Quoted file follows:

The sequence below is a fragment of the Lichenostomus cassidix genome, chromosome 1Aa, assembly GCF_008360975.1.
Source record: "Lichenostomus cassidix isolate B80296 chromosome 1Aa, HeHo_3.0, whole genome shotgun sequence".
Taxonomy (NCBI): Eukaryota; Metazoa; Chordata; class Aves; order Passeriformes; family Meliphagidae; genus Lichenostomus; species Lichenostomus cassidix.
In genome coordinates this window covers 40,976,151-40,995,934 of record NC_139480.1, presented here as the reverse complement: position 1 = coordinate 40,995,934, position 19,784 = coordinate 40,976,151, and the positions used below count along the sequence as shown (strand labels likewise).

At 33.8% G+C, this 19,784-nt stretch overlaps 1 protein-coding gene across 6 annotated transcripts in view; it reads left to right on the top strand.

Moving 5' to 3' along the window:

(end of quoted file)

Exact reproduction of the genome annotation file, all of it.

The sequence below is a fragment of the Lichenostomus cassidix genome, chromosome 1Aa, assembly GCF_008360975.1.
Source record: "Lichenostomus cassidix isolate B80296 chromosome 1Aa, HeHo_3.0, whole genome shotgun sequence".
Taxonomy (NCBI): Eukaryota; Metazoa; Chordata; class Aves; order Passeriformes; family Meliphagidae; genus Lichenostomus; species Lichenostomus cassidix.
In genome coordinates this window covers 40,976,151-40,995,934 of record NC_139480.1, presented here as the reverse complement: position 1 = coordinate 40,995,934, position 19,784 = coordinate 40,976,151, and the positions used below count along the sequence as shown (strand labels likewise).

At 33.8% G+C, this 19,784-nt stretch overlaps 1 protein-coding gene across 6 annotated transcripts in view; it reads left to right on the top strand.

Moving 5' to 3' along the window: